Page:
Borrowing Tips for Empty Nesters
CHARLOTTE, N.C., September 19, 2006 – The children of empty nesters have been a top financial priority for empty nesters, commanding a lot of time, money, and mental energy. While some may continue to offer their children financial support, their attention needs to turn to other priorities.
According to LendingTree President Anthony Hsieh, “Empty nesters’ key financial issues may include any, or all, of the following: paying off college loans for their children; supporting their aging parents; ensuring they are prepared for retirement. It’s a critical time to review your financial situation and make sure you have your ducks in a row for the coming years.”
As a part of its ongoing mission to empower borrowers, LendingTree provides the following list of tips to help empty nesters make important financial decisions:
1. Keep liquid savings on hand when helping children. Empty nesters may find they would like to give their children small cash gifts such as down payments for cars or other immediate needs. Others may want to help in big ways such as paying for weddings, first homes or college loans. In either case, it is a good idea to take a percentage of the money you used to spend on them and set it aside for a future event when you would like to help financially.
2. Choose the right repayment plan when paying off college loans. Parents can choose to take a PLUS loan, which is a federally sponsored loan just for parents and has similar options as student loans. The key difference between a PLUS loan and a student loan is that you begin repaying PLUS loans as soon as you borrow the money. There are a number of options with this loan, including standard, graduated, income-sensitive, extended and consolidated. If you can afford it, a faster repayment schedule with the standard option will get you out of debt sooner and result in lower interest payments.
3. Continue to teach your children smart financial habits. As parents become empty nesters, many experience social pressures to ensure their children exceed the standard of living of past generations. These feelings coupled with high consumption pressures can create a false sense of security for children as the parents continue to support them financially. Ensure you create a structure to help your children succeed on their own by helping them manage their budgets independently and take ownership of their spending habits.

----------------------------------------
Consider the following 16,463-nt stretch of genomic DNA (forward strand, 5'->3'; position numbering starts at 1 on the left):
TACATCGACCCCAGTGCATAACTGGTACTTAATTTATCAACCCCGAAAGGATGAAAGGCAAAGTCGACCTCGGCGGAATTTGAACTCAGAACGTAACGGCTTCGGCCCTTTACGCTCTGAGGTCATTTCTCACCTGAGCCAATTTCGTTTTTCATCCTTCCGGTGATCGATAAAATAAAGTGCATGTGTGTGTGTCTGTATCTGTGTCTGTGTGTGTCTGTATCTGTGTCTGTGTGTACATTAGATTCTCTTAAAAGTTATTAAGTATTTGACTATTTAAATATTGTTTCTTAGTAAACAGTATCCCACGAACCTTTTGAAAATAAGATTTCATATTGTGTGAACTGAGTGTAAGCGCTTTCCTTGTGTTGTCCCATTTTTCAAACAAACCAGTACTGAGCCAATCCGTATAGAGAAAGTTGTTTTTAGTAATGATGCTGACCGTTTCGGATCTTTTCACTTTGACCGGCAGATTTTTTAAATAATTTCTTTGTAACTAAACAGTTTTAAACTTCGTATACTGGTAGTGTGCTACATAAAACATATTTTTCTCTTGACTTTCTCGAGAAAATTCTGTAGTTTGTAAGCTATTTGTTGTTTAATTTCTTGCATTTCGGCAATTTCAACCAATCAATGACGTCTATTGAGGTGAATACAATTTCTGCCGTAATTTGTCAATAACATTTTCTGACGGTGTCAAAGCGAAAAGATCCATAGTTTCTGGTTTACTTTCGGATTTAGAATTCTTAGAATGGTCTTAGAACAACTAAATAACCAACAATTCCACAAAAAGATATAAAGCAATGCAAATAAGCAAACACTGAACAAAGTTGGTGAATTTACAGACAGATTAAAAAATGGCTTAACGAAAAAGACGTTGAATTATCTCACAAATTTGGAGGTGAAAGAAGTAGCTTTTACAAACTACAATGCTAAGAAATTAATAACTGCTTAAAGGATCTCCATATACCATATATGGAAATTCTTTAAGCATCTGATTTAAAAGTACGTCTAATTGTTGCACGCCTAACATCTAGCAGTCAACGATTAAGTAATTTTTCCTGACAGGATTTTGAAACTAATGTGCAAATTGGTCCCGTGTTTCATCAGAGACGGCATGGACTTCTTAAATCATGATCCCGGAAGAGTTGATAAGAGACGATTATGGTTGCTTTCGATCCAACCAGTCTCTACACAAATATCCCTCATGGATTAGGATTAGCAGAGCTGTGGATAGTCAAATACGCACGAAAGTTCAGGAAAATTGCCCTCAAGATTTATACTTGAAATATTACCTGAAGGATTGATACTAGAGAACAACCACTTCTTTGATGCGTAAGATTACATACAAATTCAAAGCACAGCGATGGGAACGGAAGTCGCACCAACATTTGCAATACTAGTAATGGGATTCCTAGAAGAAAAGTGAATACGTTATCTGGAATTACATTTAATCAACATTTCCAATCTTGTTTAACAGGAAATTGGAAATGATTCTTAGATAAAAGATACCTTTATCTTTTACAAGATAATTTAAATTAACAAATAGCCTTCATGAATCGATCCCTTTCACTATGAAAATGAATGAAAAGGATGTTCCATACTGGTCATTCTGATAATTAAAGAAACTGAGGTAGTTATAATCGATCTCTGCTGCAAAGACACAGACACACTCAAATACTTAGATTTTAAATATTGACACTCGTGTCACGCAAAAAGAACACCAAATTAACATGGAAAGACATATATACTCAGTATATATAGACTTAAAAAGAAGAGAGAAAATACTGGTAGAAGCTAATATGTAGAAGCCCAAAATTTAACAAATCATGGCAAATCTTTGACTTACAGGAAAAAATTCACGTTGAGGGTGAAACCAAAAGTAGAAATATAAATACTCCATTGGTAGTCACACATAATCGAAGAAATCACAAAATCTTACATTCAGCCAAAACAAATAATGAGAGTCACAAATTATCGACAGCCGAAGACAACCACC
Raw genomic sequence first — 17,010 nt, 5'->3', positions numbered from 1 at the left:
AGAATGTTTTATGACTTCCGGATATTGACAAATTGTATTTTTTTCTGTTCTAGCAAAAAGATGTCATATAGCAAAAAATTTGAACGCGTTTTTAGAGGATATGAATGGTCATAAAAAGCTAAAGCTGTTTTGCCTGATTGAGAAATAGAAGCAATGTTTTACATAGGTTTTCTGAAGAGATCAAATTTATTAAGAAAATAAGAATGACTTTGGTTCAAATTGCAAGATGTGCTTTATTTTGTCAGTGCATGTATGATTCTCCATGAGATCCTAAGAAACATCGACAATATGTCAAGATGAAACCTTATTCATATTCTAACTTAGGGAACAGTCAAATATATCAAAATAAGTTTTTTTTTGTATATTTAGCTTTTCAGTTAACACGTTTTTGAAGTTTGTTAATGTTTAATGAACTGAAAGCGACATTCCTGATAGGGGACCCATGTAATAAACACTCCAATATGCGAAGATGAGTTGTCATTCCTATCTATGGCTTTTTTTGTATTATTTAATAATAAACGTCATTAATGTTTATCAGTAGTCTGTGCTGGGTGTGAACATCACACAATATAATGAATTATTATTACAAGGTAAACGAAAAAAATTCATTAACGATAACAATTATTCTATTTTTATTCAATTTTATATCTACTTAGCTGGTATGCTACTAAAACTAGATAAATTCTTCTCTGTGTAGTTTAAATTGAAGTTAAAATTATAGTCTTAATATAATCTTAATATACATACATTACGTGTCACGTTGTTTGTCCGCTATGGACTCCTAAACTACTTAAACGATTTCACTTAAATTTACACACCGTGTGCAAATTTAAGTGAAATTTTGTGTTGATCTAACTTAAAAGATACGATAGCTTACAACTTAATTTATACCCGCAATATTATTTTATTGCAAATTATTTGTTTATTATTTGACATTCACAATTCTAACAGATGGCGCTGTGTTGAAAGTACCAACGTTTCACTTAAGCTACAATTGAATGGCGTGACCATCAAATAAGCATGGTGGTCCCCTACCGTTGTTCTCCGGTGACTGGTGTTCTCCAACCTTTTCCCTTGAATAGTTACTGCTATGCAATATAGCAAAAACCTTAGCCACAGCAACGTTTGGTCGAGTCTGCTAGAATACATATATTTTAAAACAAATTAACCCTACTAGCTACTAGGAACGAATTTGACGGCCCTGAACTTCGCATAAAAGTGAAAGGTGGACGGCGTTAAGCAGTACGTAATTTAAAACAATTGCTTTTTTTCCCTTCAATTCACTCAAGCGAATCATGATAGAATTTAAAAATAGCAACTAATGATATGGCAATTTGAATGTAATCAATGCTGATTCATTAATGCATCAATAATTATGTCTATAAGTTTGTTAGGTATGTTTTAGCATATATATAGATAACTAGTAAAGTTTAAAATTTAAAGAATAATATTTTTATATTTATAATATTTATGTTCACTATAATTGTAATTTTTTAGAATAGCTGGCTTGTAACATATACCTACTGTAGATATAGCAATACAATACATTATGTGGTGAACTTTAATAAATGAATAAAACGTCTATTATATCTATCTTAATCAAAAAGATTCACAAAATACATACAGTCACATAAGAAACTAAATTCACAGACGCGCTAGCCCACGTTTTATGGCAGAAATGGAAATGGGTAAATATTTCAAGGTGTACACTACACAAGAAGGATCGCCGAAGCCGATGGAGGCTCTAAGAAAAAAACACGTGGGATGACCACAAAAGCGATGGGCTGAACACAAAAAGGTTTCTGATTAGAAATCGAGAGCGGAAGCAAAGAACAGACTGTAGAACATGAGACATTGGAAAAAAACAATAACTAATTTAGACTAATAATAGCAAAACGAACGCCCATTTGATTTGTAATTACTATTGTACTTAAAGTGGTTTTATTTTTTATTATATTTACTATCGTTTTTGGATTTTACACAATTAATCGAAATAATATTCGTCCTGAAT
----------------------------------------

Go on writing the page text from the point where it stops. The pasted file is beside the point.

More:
4. Take responsibility of financial planning if you are supporting your parents. Some empty nesters find they are contributing financially to their grown children as well as their parents. These empty nesters are often referred to as the “sandwich generation.” It is critical that you manage both sides effectively so you do not become overextended. Speak with your parents about their specific financial needs, so you can help them in the best way possible. Emergency savings are the most critical at this point in life when others are depending on you.
5. Consider scaling down your home. When children move out and finally become independent, the result can be a large empty home. Aside from being exhausting to maintain, if it is highly valuable, the property taxes may be an unnecessary burden on your budget. Additionally, by moving into a smaller home, it can free up equity to be used elsewhere.
About LendingTree, LLC
LendingTree, LLC is the nation’s number one online lending exchange, providing a marketplace that connects consumers with multiple lenders that compete for their business. Since inception, LendingTree has facilitated more than 20 million loan requests and $152 billion in closed loan transactions. LendingTree provides access to mortgages and refinance loans, home equity loans/lines of credit, auto loans, personal loans, and credit cards via www.lendingtree.com and 800-555-TREE.
Founded in 1998 with headquarters in Charlotte, North Carolina, LendingTree, LLC is part of IAC Financial Services and Real Estate, an operating business of IAC/InterActiveCorp (NASDAQ: IACI), which also owns or operates LendingTree Loans, LendingTree Settlement Services, LLC, GetSmart®, RealEstate.com®, Domania®, and iNest®.